FlashQ's new Q20 flash with wireless trigger.

For  the last twenty years, Ted Grant (who the US magazine, Photographer's Forum has called "Canada's greatest living photographer") has drilled into me, that "if you an see it, you can shoot it" and that there is little need for "twinkie lights" as he calls them.    So, I'm a bit of a flash skeptic.  For a flash to impress me, it has to be good! And the Q20 is!

Now, I do own a flash ... a perfectly good, Vivitar 283. When it was first sold, in 1970, (my unit is from about 1985) it quickly became the favourite of pros and advanced amateurs alike, and outsold all other flash units of it's day, combined. It had a manufacturing run that lasted over 30 years and was twice brought back into production, after being discontinued, because of customer demand!

The problem is that it's big and heavy and although a "thoroughly modern Millie" in its day, it lacks many of the modern features, like a modeling light and, more importantly, variable flash power.

Having abandoned my Leicas, in favour of Olympus mFT bodies (and now being somewhat older), I wanted something that did not weigh half as much as my camera.  (My EM-1 Mk II comes in at 1022 grams, with battery, wrist strap and Oly's 12~40/2.8 PRO zoom.   The 283, with batteries, tips the scales at almost half of that, at 458 grams... all by itself!)

Any new flash had to be small and lightweight, for travel (I've shot images in some 29 countries, and don't plan to stop any time soon) and  have a tiltable head for bounce flash.  The thought that it could have a wireless trigger built-in, is a bonus beyond my wildest expectations.

So, when the opportuntity came up to test Lightpix Lab's new  (introduced in early May, 2017) Q-20, I jumped at the chance.

Lightpix Lab's first product was the FlashQ T1 ... a set of tiny (some say the world's smallest), yet high quality and easy to use radio triggers, that allow you to use almost any* flash, off camera.  (*Be sure to read the important note at the end of this review)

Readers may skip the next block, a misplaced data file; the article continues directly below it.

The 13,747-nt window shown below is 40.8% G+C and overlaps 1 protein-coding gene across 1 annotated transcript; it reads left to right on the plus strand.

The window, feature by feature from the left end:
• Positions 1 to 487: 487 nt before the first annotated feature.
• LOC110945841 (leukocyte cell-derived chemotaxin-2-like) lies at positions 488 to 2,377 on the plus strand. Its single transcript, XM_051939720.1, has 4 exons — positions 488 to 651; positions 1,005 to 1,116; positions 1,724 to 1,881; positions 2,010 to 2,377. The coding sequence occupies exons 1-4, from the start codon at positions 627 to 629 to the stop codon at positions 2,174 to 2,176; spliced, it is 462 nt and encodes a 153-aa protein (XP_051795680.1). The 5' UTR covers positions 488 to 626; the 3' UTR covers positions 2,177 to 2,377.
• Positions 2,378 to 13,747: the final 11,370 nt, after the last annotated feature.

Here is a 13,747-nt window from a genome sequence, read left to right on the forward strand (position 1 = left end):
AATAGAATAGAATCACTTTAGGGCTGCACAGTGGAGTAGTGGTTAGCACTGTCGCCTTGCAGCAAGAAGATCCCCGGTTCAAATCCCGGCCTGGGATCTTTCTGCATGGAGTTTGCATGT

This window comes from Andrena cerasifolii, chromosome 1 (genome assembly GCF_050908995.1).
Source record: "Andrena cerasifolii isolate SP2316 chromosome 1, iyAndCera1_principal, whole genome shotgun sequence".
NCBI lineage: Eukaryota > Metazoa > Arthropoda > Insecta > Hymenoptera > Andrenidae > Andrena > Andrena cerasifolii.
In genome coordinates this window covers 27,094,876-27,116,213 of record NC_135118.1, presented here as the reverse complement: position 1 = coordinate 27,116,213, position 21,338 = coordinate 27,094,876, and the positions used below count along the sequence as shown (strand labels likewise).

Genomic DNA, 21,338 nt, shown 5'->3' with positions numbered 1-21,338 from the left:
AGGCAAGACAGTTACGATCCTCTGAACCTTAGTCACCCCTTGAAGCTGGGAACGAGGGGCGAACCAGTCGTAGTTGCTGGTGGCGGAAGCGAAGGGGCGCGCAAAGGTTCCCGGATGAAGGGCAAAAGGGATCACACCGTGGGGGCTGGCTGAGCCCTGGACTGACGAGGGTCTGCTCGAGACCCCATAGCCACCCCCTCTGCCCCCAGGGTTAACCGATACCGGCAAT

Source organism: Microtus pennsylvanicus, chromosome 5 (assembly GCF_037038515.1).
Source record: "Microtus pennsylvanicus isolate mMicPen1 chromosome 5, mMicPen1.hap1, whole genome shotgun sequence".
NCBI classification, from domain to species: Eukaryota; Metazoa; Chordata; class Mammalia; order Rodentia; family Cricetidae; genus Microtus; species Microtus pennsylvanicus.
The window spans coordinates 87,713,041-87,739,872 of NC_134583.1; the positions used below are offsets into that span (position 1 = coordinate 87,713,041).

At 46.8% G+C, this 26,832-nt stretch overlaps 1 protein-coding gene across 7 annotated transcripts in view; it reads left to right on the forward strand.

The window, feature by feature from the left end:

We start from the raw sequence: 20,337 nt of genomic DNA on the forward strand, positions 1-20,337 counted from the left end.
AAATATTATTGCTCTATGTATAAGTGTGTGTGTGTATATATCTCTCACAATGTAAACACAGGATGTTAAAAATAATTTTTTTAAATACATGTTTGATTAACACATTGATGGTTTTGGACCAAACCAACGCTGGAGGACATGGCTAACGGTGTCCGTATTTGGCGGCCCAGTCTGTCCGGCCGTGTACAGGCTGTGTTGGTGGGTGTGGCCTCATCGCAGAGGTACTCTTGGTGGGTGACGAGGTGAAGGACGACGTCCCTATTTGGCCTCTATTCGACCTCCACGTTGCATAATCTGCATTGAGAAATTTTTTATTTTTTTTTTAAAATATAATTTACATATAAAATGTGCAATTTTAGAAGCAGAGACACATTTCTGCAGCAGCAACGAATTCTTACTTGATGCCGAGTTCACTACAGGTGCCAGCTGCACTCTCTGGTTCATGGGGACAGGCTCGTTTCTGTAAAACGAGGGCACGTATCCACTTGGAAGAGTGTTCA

Unlike optical triggering (used by Olympus, among others), radio triggers need not be line-of-sight, so you can position your flash unit(s) anywhere within about 30 feet (10 meters) of the camera.

LightPix's goal, it seems, was to create a small, lightweight, yet low cost portable flash with almost every modern conveniences and include the radio trigger technology from the FlashQ's, too boot!

That's a tall order, but in the Q20, LightPix Labs seems to have done the job - and incredibly well, at that.
Why use off-camera flash?

Everyone knows the problems with direct flash... harsh shadows, stark lighting and,of course, the dreaded "red eye".  These problems can be reduced by using diffusers, angling the flash upwards (or, better yet, both) and, in the case of red-eye, using multiple pre-flashes to cause your subject's iris to close.  These methods can help, but simply using the flash away from the camera becomes a quick and total cure for red-eye.  Using your flash off-camera allows you to do things like high-light hair, even in daytime shots among a host of other effects. 
(If you really want to learn more about off-camera flash, I recommend you read the tutorials at: http://strobist.blogspot.ca /2006/03/lighting-101.html. David Hobby is the acknkowedged master of flash-lighting, though I don't always agree with his choice of gear.)

Design and Build Quality

The Q20 is as nicely made as any flash I've seen.  Fit and finish is good, and the unit is remarkably attractive - especially from the back; which is the bit you, as the photographer, see.


There are only what's needed. An on/off switch, Modeling light intensity (up/down) and flash intensity (up/down) and a manual flash button.  The only other control is a small pushbutton, just below the on/off switch, which controls whether the unit is in flash mode, modeling/movie light mode or Optical Slave mode.  There are two O/S modes, and we'll get to them, later.

Oh... and a button at the bottom, marked "Push Release".


When you first turn the unit on, the LED's do a little dance, as it goes though a short self-test.  Then, it settles down to work.  I rather like the "flash-ready" light.  It flashes orange, while the capacitor is charging. When the unit will fire, but is not yet at full power, it glows  a steady orange.  When the flash will fire at full selected power, the light changes to green.